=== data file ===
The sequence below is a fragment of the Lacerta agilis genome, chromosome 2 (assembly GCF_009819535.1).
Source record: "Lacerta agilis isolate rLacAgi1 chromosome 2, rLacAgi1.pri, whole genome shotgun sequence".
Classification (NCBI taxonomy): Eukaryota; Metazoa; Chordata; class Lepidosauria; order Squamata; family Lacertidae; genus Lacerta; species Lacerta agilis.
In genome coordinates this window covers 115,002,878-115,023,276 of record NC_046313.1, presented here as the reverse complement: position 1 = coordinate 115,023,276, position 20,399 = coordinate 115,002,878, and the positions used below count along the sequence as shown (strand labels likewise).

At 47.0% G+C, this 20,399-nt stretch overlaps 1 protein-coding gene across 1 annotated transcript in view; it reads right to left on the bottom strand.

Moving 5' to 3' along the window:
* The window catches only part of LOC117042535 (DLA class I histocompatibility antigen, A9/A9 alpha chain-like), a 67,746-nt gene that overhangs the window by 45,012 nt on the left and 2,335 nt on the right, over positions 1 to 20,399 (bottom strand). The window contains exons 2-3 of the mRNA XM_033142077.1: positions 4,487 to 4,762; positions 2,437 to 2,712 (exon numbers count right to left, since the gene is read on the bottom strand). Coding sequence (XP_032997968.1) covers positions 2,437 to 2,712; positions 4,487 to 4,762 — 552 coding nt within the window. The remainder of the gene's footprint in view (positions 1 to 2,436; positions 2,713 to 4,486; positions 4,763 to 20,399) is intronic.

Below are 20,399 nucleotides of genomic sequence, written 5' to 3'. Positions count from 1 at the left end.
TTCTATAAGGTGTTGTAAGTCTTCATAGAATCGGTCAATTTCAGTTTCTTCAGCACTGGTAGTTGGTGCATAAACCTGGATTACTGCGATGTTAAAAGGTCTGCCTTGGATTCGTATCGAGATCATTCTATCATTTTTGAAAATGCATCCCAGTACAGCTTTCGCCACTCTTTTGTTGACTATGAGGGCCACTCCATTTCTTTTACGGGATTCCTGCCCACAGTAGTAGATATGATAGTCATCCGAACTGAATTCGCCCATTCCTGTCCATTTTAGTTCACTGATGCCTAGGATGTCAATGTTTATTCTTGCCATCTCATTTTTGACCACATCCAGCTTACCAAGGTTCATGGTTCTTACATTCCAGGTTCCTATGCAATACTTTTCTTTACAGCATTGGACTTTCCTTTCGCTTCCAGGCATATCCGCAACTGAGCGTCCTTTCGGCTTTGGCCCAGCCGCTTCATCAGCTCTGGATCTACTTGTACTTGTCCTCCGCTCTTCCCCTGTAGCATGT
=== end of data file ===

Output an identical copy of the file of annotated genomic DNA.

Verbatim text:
The sequence below is a fragment of the Lacerta agilis genome, chromosome 2 (assembly GCF_009819535.1).
Source record: "Lacerta agilis isolate rLacAgi1 chromosome 2, rLacAgi1.pri, whole genome shotgun sequence".
Classification (NCBI taxonomy): Eukaryota; Metazoa; Chordata; class Lepidosauria; order Squamata; family Lacertidae; genus Lacerta; species Lacerta agilis.
In genome coordinates this window covers 115,002,878-115,023,276 of record NC_046313.1, presented here as the reverse complement: position 1 = coordinate 115,023,276, position 20,399 = coordinate 115,002,878, and the positions used below count along the sequence as shown (strand labels likewise).

At 47.0% G+C, this 20,399-nt stretch overlaps 1 protein-coding gene across 1 annotated transcript in view; it reads right to left on the bottom strand.

Moving 5' to 3' along the window:
* The window catches only part of LOC117042535 (DLA class I histocompatibility antigen, A9/A9 alpha chain-like), a 67,746-nt gene that overhangs the window by 45,012 nt on the left and 2,335 nt on the right, over positions 1 to 20,399 (bottom strand). The window contains exons 2-3 of the mRNA XM_033142077.1: positions 4,487 to 4,762; positions 2,437 to 2,712 (exon numbers count right to left, since the gene is read on the bottom strand). Coding sequence (XP_032997968.1) covers positions 2,437 to 2,712; positions 4,487 to 4,762 — 552 coding nt within the window. The remainder of the gene's footprint in view (positions 1 to 2,436; positions 2,713 to 4,486; positions 4,763 to 20,399) is intronic.

Below are 20,399 nucleotides of genomic sequence, written 5' to 3'. Positions count from 1 at the left end.
TTCTATAAGGTGTTGTAAGTCTTCATAGAATCGGTCAATTTCAGTTTCTTCAGCACTGGTAGTTGGTGCATAAACCTGGATTACTGCGATGTTAAAAGGTCTGCCTTGGATTCGTATCGAGATCATTCTATCATTTTTGAAAATGCATCCCAGTACAGCTTTCGCCACTCTTTTGTTGACTATGAGGGCCACTCCATTTCTTTTACGGGATTCCTGCCCACAGTAGTAGATATGATAGTCATCCGAACTGAATTCGCCCATTCCTGTCCATTTTAGTTCACTGATGCCTAGGATGTCAATGTTTATTCTTGCCATCTCATTTTTGACCACATCCAGCTTACCAAGGTTCATGGTTCTTACATTCCAGGTTCCTATGCAATACTTTTCTTTACAGCATTGGACTTTCCTTTCGCTTCCAGGCATATCCGCAACTGAGCGTCCTTTCGGCTTTGGCCCAGCCGCTTCATCAGCTCTGGATCTACTTGTACTTGTCCTCCGCTCTTCCCCTGTAGCATGT